Exclusive: Karr's Mother Tried to Kill Him, Family Friend Says

Karr reportedly made a yearbook entry in 1982 that has similarities to the ransom note found in JonBenet Ramsey's Boulder, Colo., home after her body was found on Christmas day, 1996.

"Though, deep in the future, maybe I shall be the conquerer [sic] and live in multiple peace," the entry read, according to the Rocky Mountain News.

The ransom note concluded with the single-word exclamation "Victory!" and was signed "S.B.T.C." Investigators are looking into whether those initials may stand for "shall be the conqueror." Other explanations have been proposed for those initials, including that they were a reference to the Subic Bay Training Center, a now-closed naval base where John Ramsey was stationed.

'Totally Focused'

John Karr was an "uncontrollable" and "possessive" child who would throw tantrums until he got what he wanted, McCray said. But, he said, John Karr was "smart as hell, talented and sharp as a tack."

McCrary gave John his first job as a teenager -- loading and unloading furniture at a Georgia warehouse. McCrary said John quit on his first day, saying his arms hurt and that the work was too tough for him.

McCrary said John later talked his father into selling one of the family's rental properties and going into the car business.

"They started buying cars, fixing them up, and selling them," McCrary said. "He found a DeLorean and said 'Daddy, I want that. And his daddy said, 'All right.' They got a good price for it."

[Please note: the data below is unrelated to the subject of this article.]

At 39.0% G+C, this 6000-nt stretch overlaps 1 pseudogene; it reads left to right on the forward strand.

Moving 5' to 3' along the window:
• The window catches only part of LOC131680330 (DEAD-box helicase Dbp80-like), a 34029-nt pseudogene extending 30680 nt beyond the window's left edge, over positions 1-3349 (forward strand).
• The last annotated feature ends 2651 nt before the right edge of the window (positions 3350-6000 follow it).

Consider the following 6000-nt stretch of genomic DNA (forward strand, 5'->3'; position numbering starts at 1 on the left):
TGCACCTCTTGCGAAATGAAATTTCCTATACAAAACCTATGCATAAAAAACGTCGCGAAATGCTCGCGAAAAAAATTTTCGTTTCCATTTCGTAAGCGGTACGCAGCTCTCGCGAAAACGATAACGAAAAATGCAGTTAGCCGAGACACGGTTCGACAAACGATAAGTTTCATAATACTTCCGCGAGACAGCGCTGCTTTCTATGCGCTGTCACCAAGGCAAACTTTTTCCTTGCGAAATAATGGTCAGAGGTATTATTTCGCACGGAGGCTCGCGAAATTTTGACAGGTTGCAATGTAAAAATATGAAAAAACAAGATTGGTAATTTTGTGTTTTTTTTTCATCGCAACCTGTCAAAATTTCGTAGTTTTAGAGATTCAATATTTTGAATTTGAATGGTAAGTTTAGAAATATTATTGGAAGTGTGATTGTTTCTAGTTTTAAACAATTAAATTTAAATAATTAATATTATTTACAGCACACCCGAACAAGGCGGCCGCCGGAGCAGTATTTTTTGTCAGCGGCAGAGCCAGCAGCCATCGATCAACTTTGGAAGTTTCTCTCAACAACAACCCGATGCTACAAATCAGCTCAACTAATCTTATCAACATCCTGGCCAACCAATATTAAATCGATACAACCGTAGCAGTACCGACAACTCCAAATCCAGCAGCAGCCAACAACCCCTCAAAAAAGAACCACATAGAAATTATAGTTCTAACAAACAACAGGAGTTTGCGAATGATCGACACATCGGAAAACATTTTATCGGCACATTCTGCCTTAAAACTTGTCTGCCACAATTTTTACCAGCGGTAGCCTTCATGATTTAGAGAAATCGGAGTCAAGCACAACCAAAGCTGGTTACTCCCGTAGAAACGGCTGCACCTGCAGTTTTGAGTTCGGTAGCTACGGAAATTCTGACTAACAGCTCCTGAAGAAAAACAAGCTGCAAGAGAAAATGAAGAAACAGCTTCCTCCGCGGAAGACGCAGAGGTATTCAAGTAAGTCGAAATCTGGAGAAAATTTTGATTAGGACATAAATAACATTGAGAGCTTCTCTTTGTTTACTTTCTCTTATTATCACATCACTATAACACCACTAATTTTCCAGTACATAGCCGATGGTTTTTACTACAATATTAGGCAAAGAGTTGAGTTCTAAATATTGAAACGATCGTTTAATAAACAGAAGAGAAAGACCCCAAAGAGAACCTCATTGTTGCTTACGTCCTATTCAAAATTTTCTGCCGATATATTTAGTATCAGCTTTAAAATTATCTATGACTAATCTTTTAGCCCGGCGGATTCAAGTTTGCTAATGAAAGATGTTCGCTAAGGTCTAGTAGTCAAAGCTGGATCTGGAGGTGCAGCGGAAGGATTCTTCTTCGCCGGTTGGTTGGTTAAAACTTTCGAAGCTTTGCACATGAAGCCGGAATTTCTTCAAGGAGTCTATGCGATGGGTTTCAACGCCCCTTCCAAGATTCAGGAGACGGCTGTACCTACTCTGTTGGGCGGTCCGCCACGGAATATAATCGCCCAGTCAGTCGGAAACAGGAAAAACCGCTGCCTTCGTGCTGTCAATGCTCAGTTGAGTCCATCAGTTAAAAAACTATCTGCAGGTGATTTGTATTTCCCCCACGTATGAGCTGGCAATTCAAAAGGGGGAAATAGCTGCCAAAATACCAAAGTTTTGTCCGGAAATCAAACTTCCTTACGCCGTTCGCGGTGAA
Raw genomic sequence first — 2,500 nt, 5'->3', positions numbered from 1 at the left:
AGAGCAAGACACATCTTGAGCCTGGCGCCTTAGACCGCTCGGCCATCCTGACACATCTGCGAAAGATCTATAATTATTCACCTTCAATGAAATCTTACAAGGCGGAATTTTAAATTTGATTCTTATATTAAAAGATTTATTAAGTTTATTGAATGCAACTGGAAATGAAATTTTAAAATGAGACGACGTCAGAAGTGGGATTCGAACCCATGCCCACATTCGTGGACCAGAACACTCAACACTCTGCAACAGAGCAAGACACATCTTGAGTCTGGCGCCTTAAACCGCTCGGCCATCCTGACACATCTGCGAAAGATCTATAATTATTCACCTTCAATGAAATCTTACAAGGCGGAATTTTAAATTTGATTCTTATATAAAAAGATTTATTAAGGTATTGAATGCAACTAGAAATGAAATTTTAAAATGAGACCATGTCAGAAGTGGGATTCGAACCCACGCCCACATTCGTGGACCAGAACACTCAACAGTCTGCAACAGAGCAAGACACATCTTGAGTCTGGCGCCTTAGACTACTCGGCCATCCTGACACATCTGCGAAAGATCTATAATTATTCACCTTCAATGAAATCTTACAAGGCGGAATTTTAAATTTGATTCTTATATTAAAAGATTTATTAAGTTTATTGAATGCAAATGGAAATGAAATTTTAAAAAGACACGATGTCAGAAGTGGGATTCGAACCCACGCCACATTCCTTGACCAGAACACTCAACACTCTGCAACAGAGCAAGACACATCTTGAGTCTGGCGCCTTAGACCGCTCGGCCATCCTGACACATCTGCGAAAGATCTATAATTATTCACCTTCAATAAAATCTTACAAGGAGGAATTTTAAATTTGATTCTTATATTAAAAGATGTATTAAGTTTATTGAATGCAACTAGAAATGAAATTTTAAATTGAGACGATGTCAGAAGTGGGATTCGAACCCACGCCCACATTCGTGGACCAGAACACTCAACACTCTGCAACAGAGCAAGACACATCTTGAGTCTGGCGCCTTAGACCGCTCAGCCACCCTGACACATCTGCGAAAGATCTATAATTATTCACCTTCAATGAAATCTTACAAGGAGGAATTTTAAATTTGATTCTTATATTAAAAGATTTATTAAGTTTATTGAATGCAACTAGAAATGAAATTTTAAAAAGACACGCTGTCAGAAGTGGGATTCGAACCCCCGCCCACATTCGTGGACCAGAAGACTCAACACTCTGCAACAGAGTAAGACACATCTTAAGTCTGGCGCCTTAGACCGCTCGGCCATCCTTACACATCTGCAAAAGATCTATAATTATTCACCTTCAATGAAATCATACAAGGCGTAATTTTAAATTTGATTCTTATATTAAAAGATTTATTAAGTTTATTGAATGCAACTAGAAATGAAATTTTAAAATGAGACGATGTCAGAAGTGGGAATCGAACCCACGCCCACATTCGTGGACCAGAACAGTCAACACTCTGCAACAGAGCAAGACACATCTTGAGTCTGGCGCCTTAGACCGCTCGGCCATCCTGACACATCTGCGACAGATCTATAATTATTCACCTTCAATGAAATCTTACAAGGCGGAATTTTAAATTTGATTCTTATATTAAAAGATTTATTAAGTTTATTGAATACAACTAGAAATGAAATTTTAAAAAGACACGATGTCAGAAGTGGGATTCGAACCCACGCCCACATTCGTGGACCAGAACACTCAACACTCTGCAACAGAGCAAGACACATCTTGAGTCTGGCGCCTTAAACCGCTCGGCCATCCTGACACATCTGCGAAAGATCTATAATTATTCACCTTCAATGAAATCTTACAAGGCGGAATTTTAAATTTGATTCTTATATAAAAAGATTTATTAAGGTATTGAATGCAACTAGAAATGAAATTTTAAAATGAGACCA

Referring to John's diverse and unusual talents, McCrary recounted a story of John once single-handedly dismantling and re-assembling the DeLorean.

"When John wanted something, he was totally focused on getting it," McCrary said. "He had an unbelievable mind."

John was also musically gifted and played 12-string guitar expertly as a teen, according to McCrary. One summer in Georgia, during his brief marriage to Quientana Shotts, he came to a Fourth of July party and sang the "most beautiful harmonies you've ever heard" with local country legend Sam Allen, whose stage name was Billy Autumn, McCrary said. The duet so impressed Allen that he told the young man he wanted to sign him up for a record contract on the spot.

Allen and McCrary got on the phone that day and contacted Baker Knight, an industry legend who wrote Ricky Nelson's hit "Lonesome Town" and whose songs were recorded by Elvis Presley and Frank Sinatra. A record deal was discussed over the phone. It never materialized.

'Talk of the Town'

John met Shotts in Hamilton, Ala., and he married her when he was 19 and she was 13, Shotts' parents, Larry and Melissa, told ABC News.

"I've never seen two kids more in love in my life," McCrary said.

But Shotts' parents were opposed to the marriage. McCrary said John had a lengthy battle with Shotts' parents over his relationship with their daughter. The more the parents resisted the couple's plans, the more defensive and possessive Karr became.

At some point in the relationship Shotts left him, McCary said, and Karr "put up one of his great efforts to get what he wanted."

"It was the talk of Hamilton,'' McCrary said.

Eventually, Karr won her back, but the marriage ended in nine months.

'Lara Is Now His'

John's second marriage -- to Lara Knutson -- was also marked by heated opposition from her parents.

In 1989, when he was 24 and living back in Atlanta, John married a pregnant, 16-year old Knutson.

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